Today is the last installment of writing about Building Below the Waterline by Gordon MacDonald. It has been a blast doing with with Bill Grandi from Cycleguy’s Spin and Michael Perkins from The Handwritten.
Now on to the post. I had worked for ten years at an inpatient Drug and Alcohol facility. I started out by going through patients luggage to make sure they were not bringing in contraband and making sure people were staying in their rooms. Through the years I worked my way to second shift, then I was trained and promoted to Experiential Therapist, and I eventually was promoted to Adolescent Addiction Counselor. I worked in that position for several years and then one day my supervisor told me that I could not make any more per hour or be promoted any more because I did not have a degree. You see, I had left college with nine hours remaining and planed to take care of those right away but procrastination and never got a round to it.
Now for four years while I was working as a counselor, I was also a part time Youth Pastor (for the record – there is no such thing as a part time Pastor) in my first church ministry position. The first couple of years at the church I had a pastor whom loved me and poured himself in me and helped me grow as a Pastor and a man. Then we went a year without a pastor as he left to take another position closer to his home and more in line with his giftedness. The church then called a pastor whom I did not see eye to eye with in many areas which pushed me to begin to search out what I was to do. I knew the one thing, I was not to do was to make a big deal about my problems with the pastor with the whole church because I knew that it could cause a split in the church or even splinter it.
My wife and I took a vacation away to the beach with some friends seek God on what to do with the church. The answer we got at the time was to stay. We stayed there six more months and during that time we really then we prayed again about what to do. Then we got an answer because that was when I was told by my supervisor that I could not move any further in the facility. My wife and I both knew that it was God telling us that it was time to go. During those six month of prayer and seeking God, He began to work on me about the need to finish my degree and began to give me a vision about furthering my education even more. I applied to go back to the school that I had the remain hours from – which was five hours away – and I got accepted. They had a graduate program I was interested in and for my wife and I this was all confirmation that we were to leave this first church to go on to finish my degree and then head on to seminary.
This then leads in the book today – MacDonald in the book talks about eight signals that it is time to leave your church when you are a pastor (pages 243 – 248):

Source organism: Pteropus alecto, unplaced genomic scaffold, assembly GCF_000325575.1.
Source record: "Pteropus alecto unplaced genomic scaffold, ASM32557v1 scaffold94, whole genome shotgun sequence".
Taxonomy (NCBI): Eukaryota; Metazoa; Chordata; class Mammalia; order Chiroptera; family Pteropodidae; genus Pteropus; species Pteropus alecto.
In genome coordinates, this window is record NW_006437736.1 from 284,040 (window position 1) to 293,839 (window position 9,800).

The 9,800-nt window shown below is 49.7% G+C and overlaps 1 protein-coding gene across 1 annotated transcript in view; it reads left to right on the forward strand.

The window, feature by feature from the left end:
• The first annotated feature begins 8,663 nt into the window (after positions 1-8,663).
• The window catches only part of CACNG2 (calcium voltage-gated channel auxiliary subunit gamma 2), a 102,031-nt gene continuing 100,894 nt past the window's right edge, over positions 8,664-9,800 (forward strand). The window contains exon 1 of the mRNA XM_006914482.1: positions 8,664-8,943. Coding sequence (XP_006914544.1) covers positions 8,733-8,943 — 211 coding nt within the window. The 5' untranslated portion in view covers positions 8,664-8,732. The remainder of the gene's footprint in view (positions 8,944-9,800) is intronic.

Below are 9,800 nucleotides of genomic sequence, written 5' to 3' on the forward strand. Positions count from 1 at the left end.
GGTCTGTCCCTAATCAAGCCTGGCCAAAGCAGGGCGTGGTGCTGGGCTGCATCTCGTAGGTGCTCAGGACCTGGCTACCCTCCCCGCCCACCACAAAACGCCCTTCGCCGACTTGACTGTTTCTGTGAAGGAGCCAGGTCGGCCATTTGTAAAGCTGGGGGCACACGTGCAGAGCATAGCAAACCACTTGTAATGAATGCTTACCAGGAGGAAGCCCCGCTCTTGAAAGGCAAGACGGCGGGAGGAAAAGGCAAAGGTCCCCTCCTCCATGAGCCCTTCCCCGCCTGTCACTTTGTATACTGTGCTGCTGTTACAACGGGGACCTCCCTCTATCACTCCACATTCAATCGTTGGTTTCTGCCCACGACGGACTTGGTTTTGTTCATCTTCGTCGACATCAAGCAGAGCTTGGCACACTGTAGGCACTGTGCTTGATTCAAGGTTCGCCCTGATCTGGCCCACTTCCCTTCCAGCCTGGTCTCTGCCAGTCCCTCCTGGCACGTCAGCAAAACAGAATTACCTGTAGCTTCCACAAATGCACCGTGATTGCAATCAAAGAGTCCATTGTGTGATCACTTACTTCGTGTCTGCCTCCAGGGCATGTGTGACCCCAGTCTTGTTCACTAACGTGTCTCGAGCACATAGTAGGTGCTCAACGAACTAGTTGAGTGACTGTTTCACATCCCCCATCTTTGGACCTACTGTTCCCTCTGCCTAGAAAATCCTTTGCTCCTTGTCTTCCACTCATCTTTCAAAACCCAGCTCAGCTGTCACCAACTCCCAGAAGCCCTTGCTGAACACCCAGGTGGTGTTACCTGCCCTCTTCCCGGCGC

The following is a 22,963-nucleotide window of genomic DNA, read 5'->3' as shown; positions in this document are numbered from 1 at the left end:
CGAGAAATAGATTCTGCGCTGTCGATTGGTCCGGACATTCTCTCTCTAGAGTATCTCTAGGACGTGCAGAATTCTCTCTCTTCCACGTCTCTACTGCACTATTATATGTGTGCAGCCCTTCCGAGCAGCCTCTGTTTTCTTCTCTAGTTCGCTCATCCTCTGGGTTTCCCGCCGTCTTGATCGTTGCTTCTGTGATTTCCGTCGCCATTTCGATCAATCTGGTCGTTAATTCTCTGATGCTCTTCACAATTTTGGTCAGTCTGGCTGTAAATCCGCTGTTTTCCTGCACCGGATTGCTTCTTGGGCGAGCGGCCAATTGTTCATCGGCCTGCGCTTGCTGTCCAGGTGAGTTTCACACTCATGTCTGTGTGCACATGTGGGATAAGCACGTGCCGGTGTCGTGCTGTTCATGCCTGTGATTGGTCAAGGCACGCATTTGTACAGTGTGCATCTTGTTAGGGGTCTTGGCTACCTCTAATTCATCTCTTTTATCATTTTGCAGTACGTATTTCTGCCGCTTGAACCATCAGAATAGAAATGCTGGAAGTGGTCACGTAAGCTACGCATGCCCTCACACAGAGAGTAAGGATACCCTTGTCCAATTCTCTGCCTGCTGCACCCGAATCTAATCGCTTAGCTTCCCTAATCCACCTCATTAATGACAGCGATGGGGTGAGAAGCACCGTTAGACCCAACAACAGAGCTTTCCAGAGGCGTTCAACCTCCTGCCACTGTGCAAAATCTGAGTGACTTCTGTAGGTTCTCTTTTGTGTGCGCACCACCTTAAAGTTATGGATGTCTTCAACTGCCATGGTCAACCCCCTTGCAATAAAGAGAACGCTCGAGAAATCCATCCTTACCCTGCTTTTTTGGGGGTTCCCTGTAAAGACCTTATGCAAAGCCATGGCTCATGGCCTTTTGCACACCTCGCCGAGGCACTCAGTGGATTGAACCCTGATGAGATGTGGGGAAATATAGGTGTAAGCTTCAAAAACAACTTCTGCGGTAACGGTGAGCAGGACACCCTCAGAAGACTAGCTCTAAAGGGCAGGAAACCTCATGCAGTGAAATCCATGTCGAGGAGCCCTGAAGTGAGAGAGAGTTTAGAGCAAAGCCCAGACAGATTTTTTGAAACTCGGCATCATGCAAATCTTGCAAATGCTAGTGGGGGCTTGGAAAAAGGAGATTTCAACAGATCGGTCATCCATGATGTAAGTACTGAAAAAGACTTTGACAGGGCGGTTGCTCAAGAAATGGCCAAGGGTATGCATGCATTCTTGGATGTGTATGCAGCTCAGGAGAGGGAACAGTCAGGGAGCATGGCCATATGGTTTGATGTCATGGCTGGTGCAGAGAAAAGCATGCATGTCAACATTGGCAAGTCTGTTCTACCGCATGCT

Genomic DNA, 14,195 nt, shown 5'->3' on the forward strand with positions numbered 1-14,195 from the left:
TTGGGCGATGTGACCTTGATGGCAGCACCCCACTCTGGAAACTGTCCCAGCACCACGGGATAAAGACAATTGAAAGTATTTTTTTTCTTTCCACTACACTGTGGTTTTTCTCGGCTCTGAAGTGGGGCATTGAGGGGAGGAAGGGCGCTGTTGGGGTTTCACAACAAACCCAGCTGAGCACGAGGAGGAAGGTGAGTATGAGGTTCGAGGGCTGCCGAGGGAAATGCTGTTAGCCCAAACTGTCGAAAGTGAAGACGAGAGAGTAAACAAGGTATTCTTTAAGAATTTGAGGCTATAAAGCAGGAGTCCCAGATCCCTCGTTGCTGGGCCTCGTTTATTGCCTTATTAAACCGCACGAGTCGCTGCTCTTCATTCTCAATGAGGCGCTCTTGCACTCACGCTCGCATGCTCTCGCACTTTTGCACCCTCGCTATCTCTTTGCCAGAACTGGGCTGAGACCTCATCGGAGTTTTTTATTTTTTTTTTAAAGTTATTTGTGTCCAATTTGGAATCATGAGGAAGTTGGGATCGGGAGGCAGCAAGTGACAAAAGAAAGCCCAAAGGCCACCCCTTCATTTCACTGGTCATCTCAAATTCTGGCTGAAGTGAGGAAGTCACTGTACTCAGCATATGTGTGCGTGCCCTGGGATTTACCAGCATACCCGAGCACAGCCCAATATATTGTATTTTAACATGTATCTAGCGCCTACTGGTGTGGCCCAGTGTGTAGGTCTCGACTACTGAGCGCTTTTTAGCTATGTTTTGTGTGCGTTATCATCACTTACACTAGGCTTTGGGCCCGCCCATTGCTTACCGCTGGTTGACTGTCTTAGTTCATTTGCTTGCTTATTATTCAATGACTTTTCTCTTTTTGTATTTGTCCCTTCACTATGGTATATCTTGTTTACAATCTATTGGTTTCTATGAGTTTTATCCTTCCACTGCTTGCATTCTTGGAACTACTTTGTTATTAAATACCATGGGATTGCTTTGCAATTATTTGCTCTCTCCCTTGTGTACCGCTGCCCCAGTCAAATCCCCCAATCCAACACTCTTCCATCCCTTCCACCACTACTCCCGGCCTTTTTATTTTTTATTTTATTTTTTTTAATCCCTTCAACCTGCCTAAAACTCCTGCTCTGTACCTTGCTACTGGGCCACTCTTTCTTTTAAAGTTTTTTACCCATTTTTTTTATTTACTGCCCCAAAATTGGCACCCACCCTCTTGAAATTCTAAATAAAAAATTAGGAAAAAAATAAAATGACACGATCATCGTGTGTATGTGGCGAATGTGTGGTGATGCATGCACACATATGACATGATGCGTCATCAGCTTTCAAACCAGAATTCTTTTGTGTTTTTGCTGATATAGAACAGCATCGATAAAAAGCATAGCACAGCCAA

- Incompatibility – simply and inability for the Pastor and congregation to get on the same page.
- Immobility – this is where there is really no sense of direction and the knowledge that fresh leadership will bring it.
- Organizational Transition – Organization reaches a growth point where a new kind of leadership becomes necessary.
- Stagnancy – Pastors do not think they can no longer personally develop or develop in leadership in their present circumstance.
- Fatigue – No renewing for the Pastor – they feel like they are always on spiritually/psychologically/ and physically.
- Family Morale – where the situation is harmful for the spouse and/or children.
- Closings and openings – Simply with great prayer/ advising/ and counsel the Pastor sees that they are at the point of conclusion.
- The Age Factor – The Pastor can no longer keep up with the pace and demands of the position they are in.
When it comes to my leaving the church I would say that I would have fallen into the seventh one on this list. We sought through prayer and counsel and simply saw that we were at the point of conclusion at the church I was serving in. Some of the reasons were because I had several teens who were graduating and so it made it a good time to leave. Another reason was that I was not seeing eye to eye with the vision and direction of the Pastor and really things were pretty tough with the church.
Something else to go with this is that I was actually at the point of conclusion with my full time job as well. God was moving us as a family both spiritually and physically and making us pretty uncomfortable. God was moving us five hours from most of our family. We were as a family leaving many comforts of life for us. I was leaving a job that I had done very well at. My wife was leaving her family really for the first time. We were taking a risk and trusting God. There were many changes where were headed too. My wife was going to have to work and she had been a stay at home mom for the past few years. My daughter was going to have to do day care which she had never done. I was going to be working full time and taking a full load of classes. It was a rough and tough time for us but it was a time of growing and that is what it always is when God says it is time to go.
For all of us, we need to listen closely to hear God say it is time to go….
Have you ever left a job or ministry position? How did you deal with it? What was the biggest struggle in your leaving? Did you enjoy this series by myself and the others?
This post is a part of the blogging on the book Building Below the Waterline by Gordon MacDonald with two of the best bloggers out there – Bill Grandi from Cycleguy’s Spin and Michael Perkins from The Handwritten . We are sharing each Wednesday our thoughts from 2 chapters, which means you will be able to see how God will l speak to us as individuals and then you if you read all three blogs you will see how God then weaves what we write all together. I pray your are encouraged by the blogs.